Published On: Thu, Jul 7th, 2016

Abolish income tax

Jacob Gelt DekkerA reader was so kind to post the following observation.

“In the period 2000 – 2010, the GDP of the island of Curacao grew nominally from Ang. 3795.7 million to ANG. 5282.9 million. Corrected for inflation, the real economic growth over the period 2001 - 2010 was approximately ANG. 263.6 million; just under 7%, or less than 0.7% on average per year. During that same period, the population increased from 130,627 in 2001 to 149, 679 in 2011, an increase of 19,052, or nearly 15%. In 2001, the GDP per capita was still ANG. 29 058, in 2011 it dropped by 1.938 to ANG. 27 120 in real terms, corresponding to a decrease of 6.7% real GDP per capita. (The figures were provided by the CBS.)”

Great information for economists and politicians, if correct. In the present election time, from now till September, many voters would like to see the same analysis for the period 2011-2016, the period of autonomy and PS-dominance in government.

To make the calculation somewhat more complete, one should also add the 1,2 million tourists, visiting the island every year. If overnight stays are about one week per tourist, this group will make up for about 25,000 full-time residential equivalents.

Unfortunately, island demographics are even more complicated. Legally or illegally, an estimated 25-30,000 Islanders hold dual residencies. They live on the island as well as in The Netherlands. Part of these 25-30,000 Cura-Dutch residents overlap with the so-called tourists but prefer to remain in disguise and under the radar since many make their money in the shadow economy, mostly in the narco industry. Others take advantage and illicitly benefit from Dutch welfare payments. Estimates of per capita income of this group vary from ANG 50,000 to ANG 80,000 per year.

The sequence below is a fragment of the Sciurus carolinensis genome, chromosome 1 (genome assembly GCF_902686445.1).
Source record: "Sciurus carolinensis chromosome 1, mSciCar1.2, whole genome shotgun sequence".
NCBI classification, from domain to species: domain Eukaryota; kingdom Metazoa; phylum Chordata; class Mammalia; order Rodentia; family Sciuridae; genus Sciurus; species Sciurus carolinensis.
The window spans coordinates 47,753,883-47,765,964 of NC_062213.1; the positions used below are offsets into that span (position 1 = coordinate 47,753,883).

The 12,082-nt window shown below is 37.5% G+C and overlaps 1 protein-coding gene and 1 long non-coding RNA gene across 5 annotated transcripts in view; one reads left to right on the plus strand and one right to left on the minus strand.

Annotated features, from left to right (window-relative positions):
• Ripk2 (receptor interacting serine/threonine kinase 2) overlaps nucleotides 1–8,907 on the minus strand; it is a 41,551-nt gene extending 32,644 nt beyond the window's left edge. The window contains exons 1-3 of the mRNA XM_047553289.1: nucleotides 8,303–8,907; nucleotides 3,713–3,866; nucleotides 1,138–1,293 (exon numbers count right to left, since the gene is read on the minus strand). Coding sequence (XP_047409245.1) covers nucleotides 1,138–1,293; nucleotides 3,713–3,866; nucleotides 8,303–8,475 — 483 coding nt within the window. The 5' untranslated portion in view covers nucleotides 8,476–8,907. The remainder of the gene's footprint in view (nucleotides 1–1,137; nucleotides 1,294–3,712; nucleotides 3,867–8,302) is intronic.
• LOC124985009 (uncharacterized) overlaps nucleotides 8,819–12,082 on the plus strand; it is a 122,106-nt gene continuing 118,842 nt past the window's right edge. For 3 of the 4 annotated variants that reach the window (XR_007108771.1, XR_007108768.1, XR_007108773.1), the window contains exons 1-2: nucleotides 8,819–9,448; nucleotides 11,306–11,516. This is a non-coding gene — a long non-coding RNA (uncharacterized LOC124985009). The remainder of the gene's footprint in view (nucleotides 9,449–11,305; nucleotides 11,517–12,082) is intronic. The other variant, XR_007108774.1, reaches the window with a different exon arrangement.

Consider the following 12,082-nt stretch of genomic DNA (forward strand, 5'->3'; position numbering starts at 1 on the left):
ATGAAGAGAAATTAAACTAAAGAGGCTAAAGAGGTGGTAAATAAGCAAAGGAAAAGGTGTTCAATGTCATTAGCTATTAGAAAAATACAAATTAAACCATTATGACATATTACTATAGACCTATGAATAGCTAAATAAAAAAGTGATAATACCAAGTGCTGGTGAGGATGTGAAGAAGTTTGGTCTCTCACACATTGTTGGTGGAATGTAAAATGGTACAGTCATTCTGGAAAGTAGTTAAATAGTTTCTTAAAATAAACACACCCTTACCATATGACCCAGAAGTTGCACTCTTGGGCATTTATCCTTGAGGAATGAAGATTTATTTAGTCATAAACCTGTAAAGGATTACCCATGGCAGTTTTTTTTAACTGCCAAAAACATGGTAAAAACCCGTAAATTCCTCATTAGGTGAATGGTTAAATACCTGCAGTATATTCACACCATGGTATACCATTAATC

Since official registration of islanders in the Netherlands was blocked by politicians in the 2000-2010 period and the shadow economy deals in US Dollars and Euros, the complete demographic and economic picture remain obscure, and any calculation holds little value. Plotting a sensible economic strategy for the island is no more than guesswork. Administrators are left with insufficient and inadequate demographics, and year after year, government after government, governmental decisions in practice fall short of any planning. National income from taxes derives only from the legitimate part of the population of about 60-70%, the rest remains in the shadow, tax-free, or with a little turnover tax.

To make governing even more complicated, most politicians and administrators are politically blind and live in denial. Crime figures, migration and welfare benefit fraud statistics and estimates, for them, are errors committed by foreigners and never by the local population.

The most efficient way to deal with the shadow economy for any government is to abolish income and corporate tax and replace it with a VAT-tax of about 21%. VAT-tax income would outperform present governmental income levels, and expose all those who happily seem to live a life of luxury in the shadow economy, even as politicians.

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